• 100Base-SX:   It uses two strands of multi-mode optical fibre for receive and transmit. It is a lower cost alternative to using 100Base-FX, because it uses short wavelength optics which are significantly less expensive than the long wavelength optics used in 100Base-FX. 100Base-SX:   can operate at distances up to 300 metres
  • 100Base-BX:   is a version of Fast Ethernet over a single strand of optical fibre (unlike 100Base-FX, which uses a pair of fibres). Single-mode fibre is used, along with a special multiplexer which splits the signal into transmit and receive wavelengths.

* The segment length for a 100Base-T cable is limited to 100 metres.

Fast Ethernet data frame format

Although the frame format for sending data over an Ethernet link does not vary considerably, there are some changes that are needed to accommodate the different physical requirements of the various flavours. The format adopted for Fast Ethernet, 802.3u is given below:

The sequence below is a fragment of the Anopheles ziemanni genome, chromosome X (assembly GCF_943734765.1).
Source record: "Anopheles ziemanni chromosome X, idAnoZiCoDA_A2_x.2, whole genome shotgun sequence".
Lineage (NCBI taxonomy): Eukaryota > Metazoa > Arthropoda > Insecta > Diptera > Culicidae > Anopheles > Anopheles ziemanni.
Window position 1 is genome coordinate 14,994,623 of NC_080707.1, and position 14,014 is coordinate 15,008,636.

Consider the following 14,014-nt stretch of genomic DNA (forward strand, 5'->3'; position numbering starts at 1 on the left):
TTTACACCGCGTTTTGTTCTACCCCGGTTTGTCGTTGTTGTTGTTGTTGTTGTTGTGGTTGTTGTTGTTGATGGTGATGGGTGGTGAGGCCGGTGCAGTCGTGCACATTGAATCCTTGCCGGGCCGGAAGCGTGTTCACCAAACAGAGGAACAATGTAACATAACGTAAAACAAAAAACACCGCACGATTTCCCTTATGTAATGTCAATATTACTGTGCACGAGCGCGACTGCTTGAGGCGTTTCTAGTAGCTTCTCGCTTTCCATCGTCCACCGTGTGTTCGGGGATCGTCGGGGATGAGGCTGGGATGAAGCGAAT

Ethernet Frame
Ethernet data frame format

Fast Ethernet (802.3u) Data Frame Format

It can be seen from the diagram above that the data can be split into several elements:

PRE     This is the Preamble and it is seven bytes long and it consists of a series of alternating ones and zeros. This warns the receivers that a data frame is coming and it allows them to synchronise to it.

SOF     This is the Start Of Frame delimiter. This is only one byte long and comprises a pattern of alternating ones and zeros ending with two bits set to logical "one". This indicates that the next bit in the frame will be the destination address.

DA     This is the Destination Address and it is six bytes in length. This identifies the receiver that should receive the data. The left-most bit in the left-most byte of the destination address immediately follows the SOF.

SA     This is the Source Address and again it is six bytes in length. As the name implies it identifies the source address.

Length / Type     This two byte field indicates the payload data length. It may also provide the frame ID if the frame is assembled using an alternative format.

Data     This section has a variable length according to the amount of data in the payload. It may be anywhere between 46 and 1500 bytes. If the length of data is below 46 bytes, then dummy data is transmitted to pad it out to reach the minimum length.